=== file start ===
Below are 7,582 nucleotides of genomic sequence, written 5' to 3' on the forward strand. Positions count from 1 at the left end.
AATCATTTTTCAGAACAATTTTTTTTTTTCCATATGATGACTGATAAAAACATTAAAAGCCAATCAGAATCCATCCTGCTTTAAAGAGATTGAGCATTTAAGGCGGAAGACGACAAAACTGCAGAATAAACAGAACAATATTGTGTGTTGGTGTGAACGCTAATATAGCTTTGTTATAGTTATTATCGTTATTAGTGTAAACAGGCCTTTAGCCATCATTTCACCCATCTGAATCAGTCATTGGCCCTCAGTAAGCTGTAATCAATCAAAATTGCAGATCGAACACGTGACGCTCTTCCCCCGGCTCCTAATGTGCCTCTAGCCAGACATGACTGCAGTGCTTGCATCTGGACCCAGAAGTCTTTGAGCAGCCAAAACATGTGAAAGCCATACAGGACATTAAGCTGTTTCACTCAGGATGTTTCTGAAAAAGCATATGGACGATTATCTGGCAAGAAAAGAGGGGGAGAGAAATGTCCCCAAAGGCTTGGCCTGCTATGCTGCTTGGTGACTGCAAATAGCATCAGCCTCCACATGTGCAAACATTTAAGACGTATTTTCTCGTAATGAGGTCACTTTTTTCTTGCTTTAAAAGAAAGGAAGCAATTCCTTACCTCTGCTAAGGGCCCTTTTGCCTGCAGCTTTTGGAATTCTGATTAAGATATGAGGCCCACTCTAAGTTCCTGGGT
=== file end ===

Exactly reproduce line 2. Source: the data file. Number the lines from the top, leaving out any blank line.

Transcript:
AATCATTTTTCAGAACAATTTTTTTTTTTCCATATGATGACTGATAAAAACATTAAAAGCCAATCAGAATCCATCCTGCTTTAAAGAGATTGAGCATTTAAGGCGGAAGACGACAAAACTGCAGAATAAACAGAACAATATTGTGTGTTGGTGTGAACGCTAATATAGCTTTGTTATAGTTATTATCGTTATTAGTGTAAACAGGCCTTTAGCCATCATTTCACCCATCTGAATCAGTCATTGGCCCTCAGTAAGCTGTAATCAATCAAAATTGCAGATCGAACACGTGACGCTCTTCCCCCGGCTCCTAATGTGCCTCTAGCCAGACATGACTGCAGTGCTTGCATCTGGACCCAGAAGTCTTTGAGCAGCCAAAACATGTGAAAGCCATACAGGACATTAAGCTGTTTCACTCAGGATGTTTCTGAAAAAGCATATGGACGATTATCTGGCAAGAAAAGAGGGGGAGAGAAATGTCCCCAAAGGCTTGGCCTGCTATGCTGCTTGGTGACTGCAAATAGCATCAGCCTCCACATGTGCAAACATTTAAGACGTATTTTCTCGTAATGAGGTCACTTTTTTCTTGCTTTAAAAGAAAGGAAGCAATTCCTTACCTCTGCTAAGGGCCCTTTTGCCTGCAGCTTTTGGAATTCTGATTAAGATATGAGGCCCACTCTAAGTTCCTGGGT